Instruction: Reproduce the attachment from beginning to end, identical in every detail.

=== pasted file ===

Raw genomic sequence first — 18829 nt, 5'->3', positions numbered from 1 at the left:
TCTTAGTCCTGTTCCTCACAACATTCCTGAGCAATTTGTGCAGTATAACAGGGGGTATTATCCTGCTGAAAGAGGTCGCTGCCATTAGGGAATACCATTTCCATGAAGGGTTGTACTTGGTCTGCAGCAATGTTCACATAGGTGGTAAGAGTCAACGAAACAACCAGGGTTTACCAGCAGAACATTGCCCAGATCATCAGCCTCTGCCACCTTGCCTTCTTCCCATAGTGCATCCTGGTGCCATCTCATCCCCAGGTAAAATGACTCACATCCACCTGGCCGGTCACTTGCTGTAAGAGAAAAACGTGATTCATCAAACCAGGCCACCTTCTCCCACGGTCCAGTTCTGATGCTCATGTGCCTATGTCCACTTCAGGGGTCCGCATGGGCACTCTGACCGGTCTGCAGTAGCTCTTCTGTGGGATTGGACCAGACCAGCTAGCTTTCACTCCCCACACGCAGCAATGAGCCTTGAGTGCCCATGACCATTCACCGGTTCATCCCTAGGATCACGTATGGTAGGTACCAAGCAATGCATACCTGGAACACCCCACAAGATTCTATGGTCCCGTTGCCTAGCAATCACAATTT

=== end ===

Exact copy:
Raw genomic sequence first — 18829 nt, 5'->3', positions numbered from 1 at the left:
TCTTAGTCCTGTTCCTCACAACATTCCTGAGCAATTTGTGCAGTATAACAGGGGGTATTATCCTGCTGAAAGAGGTCGCTGCCATTAGGGAATACCATTTCCATGAAGGGTTGTACTTGGTCTGCAGCAATGTTCACATAGGTGGTAAGAGTCAACGAAACAACCAGGGTTTACCAGCAGAACATTGCCCAGATCATCAGCCTCTGCCACCTTGCCTTCTTCCCATAGTGCATCCTGGTGCCATCTCATCCCCAGGTAAAATGACTCACATCCACCTGGCCGGTCACTTGCTGTAAGAGAAAAACGTGATTCATCAAACCAGGCCACCTTCTCCCACGGTCCAGTTCTGATGCTCATGTGCCTATGTCCACTTCAGGGGTCCGCATGGGCACTCTGACCGGTCTGCAGTAGCTCTTCTGTGGGATTGGACCAGACCAGCTAGCTTTCACTCCCCACACGCAGCAATGAGCCTTGAGTGCCCATGACCATTCACCGGTTCATCCCTAGGATCACGTATGGTAGGTACCAAGCAATGCATACCTGGAACACCCCACAAGATTCTATGGTCCCGTTGCCTAGCAATCACAATTT